Primarily active in: France
1920 - 2011
Jean Boulet was a French aviator born on 16 November 1920 in Brunoy, near Paris. Jean Boulet was a graduate of the Ecole Polytechnique. He was initially trained as a fighter pilot in the French Air Force, entered in 1940, and was first hired in 1947 by the SNCASE, which would become Sud Aviation and then later the Division Hélicoptères of the Société Nationale Industrielle Aérospatiale. Having been trained in the USA earlier in his life to become a military pilot with the French Air Force, he was one of the first foreign pilots to fly a helicopter in the United States Air Force. Over the years he would fast become one of the greatest pioneers in the history of rotorcraft flight testing. Boulet has set several rotorcraft records for distance, altitude, and speed.
On 21 June 1972 Boulet set a world record for the highest altitude reached by a helicopter, when he piloted an Aérospatiale SA-315B Lama to an altitude of 40,820 feet (12,442 meters), still valid as of 2017. When he reduced power and began to descend, because of the extreme cold, the engine flamed out, and Boulet performed the highest ever, power off, full touch down autorotation, landing with absolutely no power. This high altitude autorotation also set a new world record.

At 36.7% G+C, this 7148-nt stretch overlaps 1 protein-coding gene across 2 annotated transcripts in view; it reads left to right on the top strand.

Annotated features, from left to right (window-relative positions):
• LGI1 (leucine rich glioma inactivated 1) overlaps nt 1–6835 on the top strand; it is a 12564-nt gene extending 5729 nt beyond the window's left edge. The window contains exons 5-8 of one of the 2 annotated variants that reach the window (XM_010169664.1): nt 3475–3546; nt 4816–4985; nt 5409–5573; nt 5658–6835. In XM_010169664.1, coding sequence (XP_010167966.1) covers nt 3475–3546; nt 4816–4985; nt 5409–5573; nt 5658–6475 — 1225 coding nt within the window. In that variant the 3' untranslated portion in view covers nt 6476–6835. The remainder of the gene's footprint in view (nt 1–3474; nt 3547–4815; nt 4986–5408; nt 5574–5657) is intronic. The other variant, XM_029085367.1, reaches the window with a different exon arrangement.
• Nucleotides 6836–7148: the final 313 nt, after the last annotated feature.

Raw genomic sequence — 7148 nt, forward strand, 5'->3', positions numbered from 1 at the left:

He flew more than 9,000 flight hours during his career. The courageous pilot was well-known for his exemplary flying skills, but he was also widely respected for his modesty and unassuming nature. In 1982, Jean Boulet published his book, “History of the Helicopter As Told by its Pioneers, 1907-1956,” which includes first hand interviews with Hanna Reitsch, Carl Bode, Heinrich Foche, Anton Flettner, Colonel Frank Gregory, Igor Sikorsky, Bartram Kelly, Arthur Young, Frank Piasecki, Stanley Hiller, Rene Mouille, Jean Boulet, Floyd Carlson, Joe Mashman, Kaman test pilot Bill Murray, F. Von Doblhoff, Igor Benson, and many others. Mr. Boulet’s “History of the Helicopter” is now a primary reference for rotorcraft engineers and scientists. Jean Boulet, one of the greatest pioneers in the history of rotorcraft flight testing, died on February 15, 2011, at the age of 90 years.
Source: Vertiflite Spring, 2011